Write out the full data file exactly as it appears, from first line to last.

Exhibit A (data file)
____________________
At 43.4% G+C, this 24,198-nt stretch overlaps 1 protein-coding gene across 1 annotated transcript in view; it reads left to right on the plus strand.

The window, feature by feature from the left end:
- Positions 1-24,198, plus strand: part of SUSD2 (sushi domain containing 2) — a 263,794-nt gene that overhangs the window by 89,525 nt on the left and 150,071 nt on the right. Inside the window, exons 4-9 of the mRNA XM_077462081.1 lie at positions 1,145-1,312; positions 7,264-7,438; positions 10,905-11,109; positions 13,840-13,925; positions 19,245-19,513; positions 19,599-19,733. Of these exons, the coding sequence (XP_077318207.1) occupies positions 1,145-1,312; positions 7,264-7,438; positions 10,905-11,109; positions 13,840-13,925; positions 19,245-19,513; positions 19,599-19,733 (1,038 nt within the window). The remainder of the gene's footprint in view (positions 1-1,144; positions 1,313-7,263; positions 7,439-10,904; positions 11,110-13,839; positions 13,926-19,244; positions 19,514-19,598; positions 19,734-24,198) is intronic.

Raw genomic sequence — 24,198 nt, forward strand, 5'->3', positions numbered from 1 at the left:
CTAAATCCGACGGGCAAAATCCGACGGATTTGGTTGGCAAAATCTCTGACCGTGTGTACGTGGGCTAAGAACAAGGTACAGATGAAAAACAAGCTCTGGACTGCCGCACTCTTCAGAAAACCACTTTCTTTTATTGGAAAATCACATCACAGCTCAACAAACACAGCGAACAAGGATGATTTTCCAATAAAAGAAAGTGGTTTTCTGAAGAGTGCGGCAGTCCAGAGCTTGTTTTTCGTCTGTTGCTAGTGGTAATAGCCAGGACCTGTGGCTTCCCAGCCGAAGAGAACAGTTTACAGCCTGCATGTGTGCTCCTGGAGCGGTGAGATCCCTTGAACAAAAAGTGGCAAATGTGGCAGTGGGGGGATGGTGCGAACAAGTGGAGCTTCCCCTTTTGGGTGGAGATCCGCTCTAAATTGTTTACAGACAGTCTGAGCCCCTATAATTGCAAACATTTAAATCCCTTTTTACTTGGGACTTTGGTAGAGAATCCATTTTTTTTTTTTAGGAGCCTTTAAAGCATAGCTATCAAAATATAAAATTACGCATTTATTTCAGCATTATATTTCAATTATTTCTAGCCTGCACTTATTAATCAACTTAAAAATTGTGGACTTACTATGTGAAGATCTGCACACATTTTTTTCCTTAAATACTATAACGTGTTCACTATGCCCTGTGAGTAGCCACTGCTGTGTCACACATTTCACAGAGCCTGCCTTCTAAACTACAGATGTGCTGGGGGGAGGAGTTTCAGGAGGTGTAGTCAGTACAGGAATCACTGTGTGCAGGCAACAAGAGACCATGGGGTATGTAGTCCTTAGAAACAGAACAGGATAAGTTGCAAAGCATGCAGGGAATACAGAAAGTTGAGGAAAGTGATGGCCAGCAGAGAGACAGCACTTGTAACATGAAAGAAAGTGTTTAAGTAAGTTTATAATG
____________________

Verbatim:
At 43.4% G+C, this 24,198-nt stretch overlaps 1 protein-coding gene across 1 annotated transcript in view; it reads left to right on the plus strand.

The window, feature by feature from the left end:
- Positions 1-24,198, plus strand: part of SUSD2 (sushi domain containing 2) — a 263,794-nt gene that overhangs the window by 89,525 nt on the left and 150,071 nt on the right. Inside the window, exons 4-9 of the mRNA XM_077462081.1 lie at positions 1,145-1,312; positions 7,264-7,438; positions 10,905-11,109; positions 13,840-13,925; positions 19,245-19,513; positions 19,599-19,733. Of these exons, the coding sequence (XP_077318207.1) occupies positions 1,145-1,312; positions 7,264-7,438; positions 10,905-11,109; positions 13,840-13,925; positions 19,245-19,513; positions 19,599-19,733 (1,038 nt within the window). The remainder of the gene's footprint in view (positions 1-1,144; positions 1,313-7,263; positions 7,439-10,904; positions 11,110-13,839; positions 13,926-19,244; positions 19,514-19,598; positions 19,734-24,198) is intronic.

Raw genomic sequence — 24,198 nt, forward strand, 5'->3', positions numbered from 1 at the left:
CTAAATCCGACGGGCAAAATCCGACGGATTTGGTTGGCAAAATCTCTGACCGTGTGTACGTGGGCTAAGAACAAGGTACAGATGAAAAACAAGCTCTGGACTGCCGCACTCTTCAGAAAACCACTTTCTTTTATTGGAAAATCACATCACAGCTCAACAAACACAGCGAACAAGGATGATTTTCCAATAAAAGAAAGTGGTTTTCTGAAGAGTGCGGCAGTCCAGAGCTTGTTTTTCGTCTGTTGCTAGTGGTAATAGCCAGGACCTGTGGCTTCCCAGCCGAAGAGAACAGTTTACAGCCTGCATGTGTGCTCCTGGAGCGGTGAGATCCCTTGAACAAAAAGTGGCAAATGTGGCAGTGGGGGGATGGTGCGAACAAGTGGAGCTTCCCCTTTTGGGTGGAGATCCGCTCTAAATTGTTTACAGACAGTCTGAGCCCCTATAATTGCAAACATTTAAATCCCTTTTTACTTGGGACTTTGGTAGAGAATCCATTTTTTTTTTTTAGGAGCCTTTAAAGCATAGCTATCAAAATATAAAATTACGCATTTATTTCAGCATTATATTTCAATTATTTCTAGCCTGCACTTATTAATCAACTTAAAAATTGTGGACTTACTATGTGAAGATCTGCACACATTTTTTTCCTTAAATACTATAACGTGTTCACTATGCCCTGTGAGTAGCCACTGCTGTGTCACACATTTCACAGAGCCTGCCTTCTAAACTACAGATGTGCTGGGGGGAGGAGTTTCAGGAGGTGTAGTCAGTACAGGAATCACTGTGTGCAGGCAACAAGAGACCATGGGGTATGTAGTCCTTAGAAACAGAACAGGATAAGTTGCAAAGCATGCAGGGAATACAGAAAGTTGAGGAAAGTGATGGCCAGCAGAGAGACAGCACTTGTAACATGAAAGAAAGTGTTTAAGTAAGTTTATAATG